“Any further/continued contraventions of the legislation are likely to result in enforcement action being taken against you by Sepa. Such enforcement action could include the submission of a report to the Procurator Fiscal recommending prosecution.”
Friends of the Earth Scotland demanded that Ineos “urgently get its house in order” to minimise pollution and keep people safe. “Ineos appears to have been caught out playing fast and loose with the rules on flaring,” said the environmental group’s head of campaigns, Mary Church.
“These are really serious allegations. If Sepa is right and the company is prepared to falsify a record about this noxious flaring incident, what else is it hiding?”
The Green MSP for Central Scotland, Gillian Mackay, called for “full transparency” from Ineos. “These are very serious accusations and raise important questions about who knew what, and when they knew it,” she told The Ferret.
“The flaring has been a consistent menace for the community, with impacts on local health and wellbeing as well as our environment. It is simply not good enough.”
We ‘expect better’ of Ineos
Grangemouth Community Council expressed “shock and dismay” at Sepa’s accusations. “The community of Grangemouth is reliant for its health, wellbeing and safety on the competence of major industries’ staff and their compliance at all levels with their agreed operating procedures,” said the council’s vice-convener, Walter Inglis.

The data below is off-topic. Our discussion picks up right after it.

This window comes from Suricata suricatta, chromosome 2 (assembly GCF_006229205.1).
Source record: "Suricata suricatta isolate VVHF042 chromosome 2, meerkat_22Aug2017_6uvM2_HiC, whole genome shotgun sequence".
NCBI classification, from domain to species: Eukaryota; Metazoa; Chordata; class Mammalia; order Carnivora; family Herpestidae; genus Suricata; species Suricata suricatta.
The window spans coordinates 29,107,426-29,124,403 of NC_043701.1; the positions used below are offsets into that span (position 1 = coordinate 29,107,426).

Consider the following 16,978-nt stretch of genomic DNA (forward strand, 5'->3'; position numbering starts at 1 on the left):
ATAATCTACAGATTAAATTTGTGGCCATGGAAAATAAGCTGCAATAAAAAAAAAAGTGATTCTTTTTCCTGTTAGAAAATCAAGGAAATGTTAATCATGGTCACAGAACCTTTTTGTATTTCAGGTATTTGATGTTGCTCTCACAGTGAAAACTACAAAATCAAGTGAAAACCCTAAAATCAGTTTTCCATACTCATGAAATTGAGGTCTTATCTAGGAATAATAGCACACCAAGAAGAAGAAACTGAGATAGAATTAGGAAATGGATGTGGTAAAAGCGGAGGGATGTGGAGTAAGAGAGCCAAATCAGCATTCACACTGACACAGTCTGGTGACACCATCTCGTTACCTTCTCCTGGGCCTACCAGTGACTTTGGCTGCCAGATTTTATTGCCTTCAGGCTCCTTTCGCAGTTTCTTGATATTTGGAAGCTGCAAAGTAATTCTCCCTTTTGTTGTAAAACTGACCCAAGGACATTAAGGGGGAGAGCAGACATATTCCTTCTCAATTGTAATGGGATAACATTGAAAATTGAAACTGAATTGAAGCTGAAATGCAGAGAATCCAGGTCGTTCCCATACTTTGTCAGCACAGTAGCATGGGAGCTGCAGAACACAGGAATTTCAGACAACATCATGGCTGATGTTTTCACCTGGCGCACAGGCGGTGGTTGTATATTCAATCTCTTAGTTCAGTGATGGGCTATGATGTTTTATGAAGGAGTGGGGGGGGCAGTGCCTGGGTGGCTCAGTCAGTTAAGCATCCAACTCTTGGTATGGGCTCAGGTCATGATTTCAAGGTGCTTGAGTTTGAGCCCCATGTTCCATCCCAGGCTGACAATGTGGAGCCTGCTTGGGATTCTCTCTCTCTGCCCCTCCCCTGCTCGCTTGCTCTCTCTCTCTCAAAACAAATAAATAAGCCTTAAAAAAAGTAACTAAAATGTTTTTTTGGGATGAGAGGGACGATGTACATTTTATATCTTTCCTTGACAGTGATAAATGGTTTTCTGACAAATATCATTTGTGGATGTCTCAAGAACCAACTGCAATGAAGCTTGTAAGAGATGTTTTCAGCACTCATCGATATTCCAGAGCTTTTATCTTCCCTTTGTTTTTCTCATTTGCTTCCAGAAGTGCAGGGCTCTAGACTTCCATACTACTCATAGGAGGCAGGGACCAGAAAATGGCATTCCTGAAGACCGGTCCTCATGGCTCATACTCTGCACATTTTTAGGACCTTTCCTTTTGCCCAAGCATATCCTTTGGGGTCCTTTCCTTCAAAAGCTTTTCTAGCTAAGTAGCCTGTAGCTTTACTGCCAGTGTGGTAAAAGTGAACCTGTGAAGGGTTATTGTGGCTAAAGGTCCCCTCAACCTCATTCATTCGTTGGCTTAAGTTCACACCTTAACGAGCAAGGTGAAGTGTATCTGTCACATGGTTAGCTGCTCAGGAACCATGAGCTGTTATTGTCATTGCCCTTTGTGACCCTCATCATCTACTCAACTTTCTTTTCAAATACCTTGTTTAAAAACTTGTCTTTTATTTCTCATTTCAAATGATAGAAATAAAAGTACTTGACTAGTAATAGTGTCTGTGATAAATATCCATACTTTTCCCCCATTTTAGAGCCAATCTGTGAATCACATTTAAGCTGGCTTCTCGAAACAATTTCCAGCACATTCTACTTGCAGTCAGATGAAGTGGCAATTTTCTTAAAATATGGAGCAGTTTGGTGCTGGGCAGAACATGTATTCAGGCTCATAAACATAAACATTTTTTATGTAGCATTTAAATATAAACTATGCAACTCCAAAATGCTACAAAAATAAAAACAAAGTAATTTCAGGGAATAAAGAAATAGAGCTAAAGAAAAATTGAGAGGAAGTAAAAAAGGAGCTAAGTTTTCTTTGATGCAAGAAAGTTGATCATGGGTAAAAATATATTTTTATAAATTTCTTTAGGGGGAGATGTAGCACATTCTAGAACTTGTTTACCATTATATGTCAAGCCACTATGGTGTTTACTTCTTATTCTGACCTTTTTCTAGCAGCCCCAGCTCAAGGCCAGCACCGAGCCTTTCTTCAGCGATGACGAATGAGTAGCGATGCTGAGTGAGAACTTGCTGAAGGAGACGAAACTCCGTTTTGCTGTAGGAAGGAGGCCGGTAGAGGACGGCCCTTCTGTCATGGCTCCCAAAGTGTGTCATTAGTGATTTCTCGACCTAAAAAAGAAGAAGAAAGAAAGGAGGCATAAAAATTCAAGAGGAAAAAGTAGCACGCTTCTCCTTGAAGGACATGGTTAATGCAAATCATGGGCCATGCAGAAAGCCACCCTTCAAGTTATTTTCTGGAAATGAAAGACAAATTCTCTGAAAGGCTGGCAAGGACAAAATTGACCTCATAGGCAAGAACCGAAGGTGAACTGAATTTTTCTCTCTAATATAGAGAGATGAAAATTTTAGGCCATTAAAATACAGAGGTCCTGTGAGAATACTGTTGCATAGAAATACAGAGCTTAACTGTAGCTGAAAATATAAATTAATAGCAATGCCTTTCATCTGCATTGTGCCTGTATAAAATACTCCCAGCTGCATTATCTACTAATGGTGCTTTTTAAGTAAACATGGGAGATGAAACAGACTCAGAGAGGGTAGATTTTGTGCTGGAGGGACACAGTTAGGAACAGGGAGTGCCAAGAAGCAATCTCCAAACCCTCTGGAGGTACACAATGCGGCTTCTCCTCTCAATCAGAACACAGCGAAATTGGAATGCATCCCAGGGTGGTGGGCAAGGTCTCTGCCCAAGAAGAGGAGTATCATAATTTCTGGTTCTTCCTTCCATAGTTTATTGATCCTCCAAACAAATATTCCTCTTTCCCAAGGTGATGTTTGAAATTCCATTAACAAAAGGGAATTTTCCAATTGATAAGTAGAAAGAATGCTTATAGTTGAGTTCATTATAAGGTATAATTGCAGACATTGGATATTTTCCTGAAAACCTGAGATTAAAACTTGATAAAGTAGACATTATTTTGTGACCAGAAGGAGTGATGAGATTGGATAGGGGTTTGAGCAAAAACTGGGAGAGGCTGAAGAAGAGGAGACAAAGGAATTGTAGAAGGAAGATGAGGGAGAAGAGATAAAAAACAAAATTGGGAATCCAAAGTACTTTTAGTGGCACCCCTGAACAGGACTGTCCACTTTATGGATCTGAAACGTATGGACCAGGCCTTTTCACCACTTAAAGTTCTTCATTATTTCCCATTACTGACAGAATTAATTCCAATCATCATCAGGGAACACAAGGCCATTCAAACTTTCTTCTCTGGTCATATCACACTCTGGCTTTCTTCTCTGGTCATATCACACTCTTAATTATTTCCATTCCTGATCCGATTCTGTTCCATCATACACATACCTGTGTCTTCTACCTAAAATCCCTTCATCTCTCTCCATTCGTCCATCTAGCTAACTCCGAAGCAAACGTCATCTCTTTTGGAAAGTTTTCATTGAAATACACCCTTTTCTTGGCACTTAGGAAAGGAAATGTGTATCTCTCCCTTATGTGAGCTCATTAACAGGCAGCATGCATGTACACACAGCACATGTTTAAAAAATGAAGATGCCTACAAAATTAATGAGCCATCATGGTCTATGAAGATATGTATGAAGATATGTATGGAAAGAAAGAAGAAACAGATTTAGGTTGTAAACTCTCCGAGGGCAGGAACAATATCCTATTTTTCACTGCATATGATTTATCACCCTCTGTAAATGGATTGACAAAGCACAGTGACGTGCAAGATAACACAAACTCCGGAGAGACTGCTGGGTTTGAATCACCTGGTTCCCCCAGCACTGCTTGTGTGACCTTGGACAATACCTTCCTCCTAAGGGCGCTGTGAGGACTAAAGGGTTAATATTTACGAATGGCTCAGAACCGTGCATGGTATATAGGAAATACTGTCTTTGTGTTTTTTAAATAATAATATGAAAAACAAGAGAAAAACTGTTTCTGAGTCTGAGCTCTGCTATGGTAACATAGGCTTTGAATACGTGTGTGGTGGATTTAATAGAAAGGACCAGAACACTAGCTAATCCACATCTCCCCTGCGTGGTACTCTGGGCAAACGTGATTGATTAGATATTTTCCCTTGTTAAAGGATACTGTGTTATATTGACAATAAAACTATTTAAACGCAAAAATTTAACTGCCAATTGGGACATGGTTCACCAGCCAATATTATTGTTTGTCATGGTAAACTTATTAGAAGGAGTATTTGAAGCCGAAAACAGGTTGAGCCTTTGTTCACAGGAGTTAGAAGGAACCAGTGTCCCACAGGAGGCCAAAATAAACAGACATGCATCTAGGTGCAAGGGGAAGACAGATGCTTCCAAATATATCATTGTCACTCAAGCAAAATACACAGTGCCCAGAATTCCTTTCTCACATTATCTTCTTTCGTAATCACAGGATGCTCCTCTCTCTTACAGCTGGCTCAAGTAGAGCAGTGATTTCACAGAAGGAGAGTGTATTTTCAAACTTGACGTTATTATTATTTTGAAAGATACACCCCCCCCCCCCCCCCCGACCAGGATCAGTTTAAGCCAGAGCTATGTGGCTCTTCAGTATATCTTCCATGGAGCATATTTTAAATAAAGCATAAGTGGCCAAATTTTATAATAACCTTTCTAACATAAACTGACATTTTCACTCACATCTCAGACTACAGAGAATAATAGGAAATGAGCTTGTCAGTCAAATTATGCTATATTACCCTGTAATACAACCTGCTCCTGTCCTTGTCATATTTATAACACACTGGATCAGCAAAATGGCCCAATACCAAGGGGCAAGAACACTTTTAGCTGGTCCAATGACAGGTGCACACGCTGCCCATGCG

“To learn that this has not been the case is deeply concerning. We expect better.”
Grangemouth independent councillor, Robert Spears, said: “I am concerned this is happening and would like to know what actions Sepa is taking.”
“The operator should conduct a review of the management system and arrangements for plant isolations and report the outcome to Sepa by 31st August 2023,” a spokesperson said.
“We will review the information received from ICGL before making any further regulatory decisions.”
Ineos has not responded to requests to comment. In a tweet issued on 2 December 2022 after the flaring incident it said it had been “managing a process upset” that had started at 9pm on 1 December.
“We have and will make every effort to reduce the levels and duration of the flaring association with this activity and apologise for inconvenience caused.”
In a second tweet the company reiterated its apology to the local community. “One of our manufacturing plants developed a fault that required the removal of a quantity of gas from the process and, as per industry standard, flare this via the high level flares,” it said.
“We are very much aware of the effect this has on our local community and our teams worked hard overnight to reduce the level and duration of the flaring, including making use of a ground flare.”
An online leaflet from Ineos stressed that various measures were taken to reduce flaring. “The ground flare has been very effective in contributing to the reduction of high level flaring,” it said.
“Over the last decade, flaring from the Grangemouth site has reduced by almost 60 per cent.”